This is my letter to a friend whose obstetrician recommends weekly ultrasounds to see if her womb is becoming a hostile place for her baby. Yes, that phrase was used by a medical person to get her compliance.

“I was thinking more that it is the very serial ultrasound that is making the “womb a hostile place.” As serial ultrasound is associated with loss of amniotic fluid, lower birth weight and IntraUterine Growth Retardation (a dysfunction of the placenta probably due to stress or damage of the placenta)…

Marsden Wagner, past European Regional Director for the World Health Organization writes about the mistaken reliance on ultrasound. He cites a research study and states,

“…ultrasound may lead to the very condition, IUGR, that it has for so long claimed to be effective in detecting.”

There are two other links in this article to medical books on Ultrasound, including Ultrasound? Unsound.

The nature of female social networking is that our stress hormones encourage us to bond tightly with those we feel have power and can help us with that power. We fear offending them lest we lose their protection. This is the “tend and befriend” response that Shelley E. Taylor writes of. I talked about it in doula class. Its a classic reaction. Women will avoid being rude, as you say, or, what that really means, setting boundaries even if it means exposing themselves and their children to theoretical risk.

In domestic abuse, its walking the egg shell life trying to avoid violent outbreaks and hoping the children aren’t going to be effected. On a milder scale, its form with pregnant woman is pretty common in prenatal clinics in our nation. Especially, women who have experienced loss and trauma. The comparison of the minor harm of poor or abusive treatment (defining your body as hostile towards your baby) to the death of your child seems like a no brainer. But when you see that it isn’t an either/or situation you can begin to bring about your inner wisdom, your parenting instinct, your right to say “No, I will take this but not that.”

A mother who can separate her relationship from her stress might say,
“I appreciate your help and the skills you bring, but I will limit my child’s exposure to ultrasound. (Or induction or separation.) I understand you are concerned about lawsuits. Let’s talk parameters and I will keep the communication open.”

By agreeing with a protocol which goes against your better judgment, to do serial ultrasounds, you are giving them the tool to scare the crap out of you at 37 weeks so that you can accept induction from them without blame on either part. I really am not saying this in a harsh or insensitive way. My heart is calm.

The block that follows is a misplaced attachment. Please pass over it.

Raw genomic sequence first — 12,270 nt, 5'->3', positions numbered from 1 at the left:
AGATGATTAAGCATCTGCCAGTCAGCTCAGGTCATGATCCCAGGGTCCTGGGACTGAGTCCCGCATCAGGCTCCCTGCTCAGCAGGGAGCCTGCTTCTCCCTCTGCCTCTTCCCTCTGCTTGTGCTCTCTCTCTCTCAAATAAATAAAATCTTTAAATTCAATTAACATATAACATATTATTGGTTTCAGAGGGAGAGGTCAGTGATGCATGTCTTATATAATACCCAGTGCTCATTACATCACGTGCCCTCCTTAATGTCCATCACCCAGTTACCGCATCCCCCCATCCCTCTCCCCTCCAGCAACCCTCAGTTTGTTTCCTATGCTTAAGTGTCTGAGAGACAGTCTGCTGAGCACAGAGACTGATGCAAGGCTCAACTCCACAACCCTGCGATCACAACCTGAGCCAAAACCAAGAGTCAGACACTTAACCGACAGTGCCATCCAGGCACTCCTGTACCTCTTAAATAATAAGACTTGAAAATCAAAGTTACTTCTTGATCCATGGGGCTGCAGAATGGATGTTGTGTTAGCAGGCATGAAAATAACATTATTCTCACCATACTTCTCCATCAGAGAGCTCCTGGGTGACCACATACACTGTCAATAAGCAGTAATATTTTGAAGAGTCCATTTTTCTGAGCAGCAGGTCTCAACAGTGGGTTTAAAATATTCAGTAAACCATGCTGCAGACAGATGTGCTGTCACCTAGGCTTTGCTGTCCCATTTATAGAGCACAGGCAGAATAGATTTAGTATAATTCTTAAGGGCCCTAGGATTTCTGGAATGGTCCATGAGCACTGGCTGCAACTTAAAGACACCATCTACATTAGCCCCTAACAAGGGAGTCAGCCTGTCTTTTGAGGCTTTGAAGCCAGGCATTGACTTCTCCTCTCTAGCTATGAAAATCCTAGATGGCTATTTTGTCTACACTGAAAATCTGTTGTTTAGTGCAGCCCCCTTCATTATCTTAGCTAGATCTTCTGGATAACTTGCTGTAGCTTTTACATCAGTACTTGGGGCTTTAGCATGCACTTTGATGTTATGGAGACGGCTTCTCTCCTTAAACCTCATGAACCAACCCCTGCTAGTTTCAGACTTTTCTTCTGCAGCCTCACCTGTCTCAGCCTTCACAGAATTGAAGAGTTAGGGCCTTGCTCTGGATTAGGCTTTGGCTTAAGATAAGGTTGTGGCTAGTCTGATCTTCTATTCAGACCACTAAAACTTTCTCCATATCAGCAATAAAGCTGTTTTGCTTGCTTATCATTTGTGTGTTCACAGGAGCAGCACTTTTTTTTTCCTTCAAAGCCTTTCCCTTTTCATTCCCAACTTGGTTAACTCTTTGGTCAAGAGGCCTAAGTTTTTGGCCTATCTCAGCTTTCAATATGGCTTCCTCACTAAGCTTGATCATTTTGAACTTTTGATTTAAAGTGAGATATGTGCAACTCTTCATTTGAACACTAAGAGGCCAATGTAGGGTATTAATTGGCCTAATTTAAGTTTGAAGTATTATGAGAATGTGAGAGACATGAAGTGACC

I’ve just watched this happen for 20 years now, since this style of “preventative” care came about (preventing lawsuits).

If you were happy to risk induction because the risk of physical harm was higher than risk of induction, that is one thing. But the risk of emotional stress is not really more harmful than the common complications of induction. We can talk about what makes induction somewhat less risky: high Bishop score, intact water, slow, gradual drip, laboring out of bed, etc.

Me, on the other hand, really will support your path. But in that support comes a bit of information. I’m not your doula. You didn’t ask for that. You asked for a voice who trusts birth amidst the technocratic model you are walking. If you want me just to nod and murmur loving thoughts only, I suppose I can do that. But it is hard when I see that the care you get is potentially the cause of the thing you fear. Thomas Strong, MD writes Expecting Trouble; The Myth of Prenatal Care in America.

Disagreement seems stressful. But soon you realize you can strengthen your relationship with your care givers in other ways than compliance. Once you have established that at the clinic you will begin to relax and narrow the kind of care you get to be that which is useful and good for your baby and you.

Talk to your mate, think about it, journal about it. Practice in small ways. Maybe take a big step, maybe not. Look past the due date and ask yourself, what will I remember about this time that will shape my life to come? What has made me the mother I am today (looking back from that future date)? Is it the mother I want to be? You can’t find the full answer unless you can ask these questions without gut wrenching fear.

Let me know how these thoughts impact you. You are the Mama. You get to pick your choices. Among any of the above or others unmentioned here. You get to pick.

Be kind to yourself as you walk this path. It can seem lonely at times. But there are blessings in the hard choices we make.”

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